X-ray may also be taken to rule out any other reasons for the
breathing difficulty, such as a foreign object lodged in the throat
or epiglottitis (an inflammation of the epiglottis, the flap of
tissue that covers the windpipe). Typical findings on an X-ray if a
child has croup includes the top of the airway narrowing to a
point, which doctors call a steeple sign.
Most, though not all, cases of viral croup are mild. Breathing
in moist air seems to relieve many of the symptoms. Doctors will
also sometimes treat with steroids, which helps with the airway
One way to humidify the air is with a cool-mist humidifier.
Having your child breathe in the moist air through the mouth will
sometimes break a croup attack. Or try running a hot shower to
create a steam-filled bathroom where you can sit with your child
for 10 minutes. While sitting in the bathroom (but outside of the
shower), try cuddling and reading a bedtime story to help calm your
Sometimes, during cooler months, taking your child outside for a
few minutes can help break the attack because the cool air can
shrink the swollen tissues lining the airway. Parents can also try
driving the child in the car with the windows down to bring in cool
If your child has croup, consider sleeping overnight in the same
room to provide close observation. If your child is breathing
quickly, working hard to breathe, has any stridor, seems less alert
than usual, or seems to be worsening in any way, seek medical
Medical professionals will need to evaluate your child if the
croup appears serious or if there's any suspicion of airway
blockage or bacterial infection. Medications such as epinephrine or
corticosteroids may be given to reduce swelling in the upper
airways. Oxygen may also be given, and sometimes a child with croup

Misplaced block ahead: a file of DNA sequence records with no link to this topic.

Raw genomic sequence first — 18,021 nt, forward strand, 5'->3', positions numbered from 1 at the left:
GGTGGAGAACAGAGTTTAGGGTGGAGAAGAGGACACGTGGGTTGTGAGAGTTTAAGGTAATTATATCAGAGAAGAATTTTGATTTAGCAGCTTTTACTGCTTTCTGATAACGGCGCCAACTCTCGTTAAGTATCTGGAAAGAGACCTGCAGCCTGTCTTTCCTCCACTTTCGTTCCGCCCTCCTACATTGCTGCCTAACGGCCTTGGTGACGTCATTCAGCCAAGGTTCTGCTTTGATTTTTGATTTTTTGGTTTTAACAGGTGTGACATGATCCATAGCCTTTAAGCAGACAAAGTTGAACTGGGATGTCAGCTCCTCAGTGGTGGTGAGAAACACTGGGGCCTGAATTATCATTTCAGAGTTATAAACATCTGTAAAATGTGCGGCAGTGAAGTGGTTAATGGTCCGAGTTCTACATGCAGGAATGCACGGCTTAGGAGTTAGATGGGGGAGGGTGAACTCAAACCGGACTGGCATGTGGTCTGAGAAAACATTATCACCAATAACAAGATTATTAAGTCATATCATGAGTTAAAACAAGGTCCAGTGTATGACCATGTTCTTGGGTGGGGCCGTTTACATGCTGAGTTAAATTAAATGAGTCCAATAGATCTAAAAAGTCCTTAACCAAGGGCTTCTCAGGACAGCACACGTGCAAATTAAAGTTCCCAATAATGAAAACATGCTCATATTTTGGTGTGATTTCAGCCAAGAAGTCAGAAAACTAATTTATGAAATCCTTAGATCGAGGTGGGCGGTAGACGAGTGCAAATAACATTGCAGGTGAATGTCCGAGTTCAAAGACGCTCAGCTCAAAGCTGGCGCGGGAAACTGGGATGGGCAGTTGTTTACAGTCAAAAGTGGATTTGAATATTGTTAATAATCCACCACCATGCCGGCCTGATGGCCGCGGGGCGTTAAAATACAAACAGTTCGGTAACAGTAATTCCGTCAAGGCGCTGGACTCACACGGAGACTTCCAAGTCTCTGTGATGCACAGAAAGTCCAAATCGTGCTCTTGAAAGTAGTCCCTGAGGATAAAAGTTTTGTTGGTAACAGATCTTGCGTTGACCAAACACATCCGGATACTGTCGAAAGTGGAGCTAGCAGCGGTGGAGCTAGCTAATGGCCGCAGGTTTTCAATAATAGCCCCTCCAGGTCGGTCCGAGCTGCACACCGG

will need to remain in the hospital overnight for observation and
further treatment. As with most illnesses, rest and plenty of
fluids are recommended.
The symptoms of croup generally peak 2 to 3 days after the
symptoms of infection start. Croup resulting from viral infection
usually lasts less 3 to 7 days.
The vast majority of kids recover from croup with no
complications. Rarely, some will develop complications like
Children who were born prematurely or who have a history of
breathing problems or lung disease (such as asthma) are more likely
to develop severe symptoms of croup and may require
hospitalization. Croup rarely causes any long-term
and avoiding contact with people who have respiratory infections
are the best ways to reduce the chance of spreading the viruses
that cause croup.
When to Call the Doctor
Immediately call your doctor or seek medical attention if your
child has any of the following symptoms:
- difficulty breathing, including rapid breathing, belly
sinking in while breathing
- the skin between the ribs pulling in with each breath
- pale or bluish color around the mouth
- drooling or difficulty swallowing
- greater inactivity than usual when ill or less alert than
- high fever
- very sick appearance
- seems to be getting worse
Larissa Hirsch, MD
Date reviewed: May 2008
Note: All information is for educational purposes only. For specific medical advice,
diagnoses, and treatment, consult your doctor.